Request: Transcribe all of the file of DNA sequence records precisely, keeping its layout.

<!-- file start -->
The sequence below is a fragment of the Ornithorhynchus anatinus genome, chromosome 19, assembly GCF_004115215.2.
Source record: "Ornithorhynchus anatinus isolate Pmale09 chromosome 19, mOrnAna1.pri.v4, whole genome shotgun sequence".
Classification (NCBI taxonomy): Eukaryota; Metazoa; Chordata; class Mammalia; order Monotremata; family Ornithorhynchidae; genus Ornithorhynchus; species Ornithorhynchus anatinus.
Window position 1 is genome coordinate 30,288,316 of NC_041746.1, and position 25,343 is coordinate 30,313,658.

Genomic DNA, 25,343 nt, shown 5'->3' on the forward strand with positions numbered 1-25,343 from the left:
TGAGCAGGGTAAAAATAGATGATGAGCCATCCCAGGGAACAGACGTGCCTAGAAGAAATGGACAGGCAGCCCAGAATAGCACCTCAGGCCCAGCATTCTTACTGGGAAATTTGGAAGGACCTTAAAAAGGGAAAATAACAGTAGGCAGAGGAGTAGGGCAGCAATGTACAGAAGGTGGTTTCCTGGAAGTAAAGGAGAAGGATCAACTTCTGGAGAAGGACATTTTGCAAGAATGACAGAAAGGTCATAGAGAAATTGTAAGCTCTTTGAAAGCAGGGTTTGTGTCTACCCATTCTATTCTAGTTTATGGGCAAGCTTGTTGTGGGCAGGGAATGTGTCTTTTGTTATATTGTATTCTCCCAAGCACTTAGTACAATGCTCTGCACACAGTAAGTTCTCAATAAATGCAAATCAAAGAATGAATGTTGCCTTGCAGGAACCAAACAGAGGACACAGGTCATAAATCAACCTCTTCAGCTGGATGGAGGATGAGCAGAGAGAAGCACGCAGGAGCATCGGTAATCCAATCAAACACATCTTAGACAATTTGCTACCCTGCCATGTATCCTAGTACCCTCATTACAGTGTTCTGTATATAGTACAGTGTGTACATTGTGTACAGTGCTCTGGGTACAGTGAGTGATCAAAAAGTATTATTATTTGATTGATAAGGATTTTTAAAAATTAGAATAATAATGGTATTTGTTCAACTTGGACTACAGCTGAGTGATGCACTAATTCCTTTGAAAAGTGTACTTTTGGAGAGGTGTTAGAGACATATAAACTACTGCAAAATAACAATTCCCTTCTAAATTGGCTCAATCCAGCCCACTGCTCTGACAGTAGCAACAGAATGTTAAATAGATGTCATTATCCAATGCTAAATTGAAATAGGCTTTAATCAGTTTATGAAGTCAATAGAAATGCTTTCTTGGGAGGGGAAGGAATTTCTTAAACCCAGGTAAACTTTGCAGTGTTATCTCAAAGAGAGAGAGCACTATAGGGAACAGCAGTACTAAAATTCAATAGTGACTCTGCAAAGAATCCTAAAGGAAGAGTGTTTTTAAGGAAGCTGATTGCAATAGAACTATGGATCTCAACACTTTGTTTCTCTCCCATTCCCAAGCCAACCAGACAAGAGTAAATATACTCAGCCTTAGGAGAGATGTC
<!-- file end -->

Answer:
The sequence below is a fragment of the Ornithorhynchus anatinus genome, chromosome 19, assembly GCF_004115215.2.
Source record: "Ornithorhynchus anatinus isolate Pmale09 chromosome 19, mOrnAna1.pri.v4, whole genome shotgun sequence".
Classification (NCBI taxonomy): Eukaryota; Metazoa; Chordata; class Mammalia; order Monotremata; family Ornithorhynchidae; genus Ornithorhynchus; species Ornithorhynchus anatinus.
Window position 1 is genome coordinate 30,288,316 of NC_041746.1, and position 25,343 is coordinate 30,313,658.

Genomic DNA, 25,343 nt, shown 5'->3' on the forward strand with positions numbered 1-25,343 from the left:
TGAGCAGGGTAAAAATAGATGATGAGCCATCCCAGGGAACAGACGTGCCTAGAAGAAATGGACAGGCAGCCCAGAATAGCACCTCAGGCCCAGCATTCTTACTGGGAAATTTGGAAGGACCTTAAAAAGGGAAAATAACAGTAGGCAGAGGAGTAGGGCAGCAATGTACAGAAGGTGGTTTCCTGGAAGTAAAGGAGAAGGATCAACTTCTGGAGAAGGACATTTTGCAAGAATGACAGAAAGGTCATAGAGAAATTGTAAGCTCTTTGAAAGCAGGGTTTGTGTCTACCCATTCTATTCTAGTTTATGGGCAAGCTTGTTGTGGGCAGGGAATGTGTCTTTTGTTATATTGTATTCTCCCAAGCACTTAGTACAATGCTCTGCACACAGTAAGTTCTCAATAAATGCAAATCAAAGAATGAATGTTGCCTTGCAGGAACCAAACAGAGGACACAGGTCATAAATCAACCTCTTCAGCTGGATGGAGGATGAGCAGAGAGAAGCACGCAGGAGCATCGGTAATCCAATCAAACACATCTTAGACAATTTGCTACCCTGCCATGTATCCTAGTACCCTCATTACAGTGTTCTGTATATAGTACAGTGTGTACATTGTGTACAGTGCTCTGGGTACAGTGAGTGATCAAAAAGTATTATTATTTGATTGATAAGGATTTTTAAAAATTAGAATAATAATGGTATTTGTTCAACTTGGACTACAGCTGAGTGATGCACTAATTCCTTTGAAAAGTGTACTTTTGGAGAGGTGTTAGAGACATATAAACTACTGCAAAATAACAATTCCCTTCTAAATTGGCTCAATCCAGCCCACTGCTCTGACAGTAGCAACAGAATGTTAAATAGATGTCATTATCCAATGCTAAATTGAAATAGGCTTTAATCAGTTTATGAAGTCAATAGAAATGCTTTCTTGGGAGGGGAAGGAATTTCTTAAACCCAGGTAAACTTTGCAGTGTTATCTCAAAGAGAGAGAGCACTATAGGGAACAGCAGTACTAAAATTCAATAGTGACTCTGCAAAGAATCCTAAAGGAAGAGTGTTTTTAAGGAAGCTGATTGCAATAGAACTATGGATCTCAACACTTTGTTTCTCTCCCATTCCCAAGCCAACCAGACAAGAGTAAATATACTCAGCCTTAGGAGAGATGTC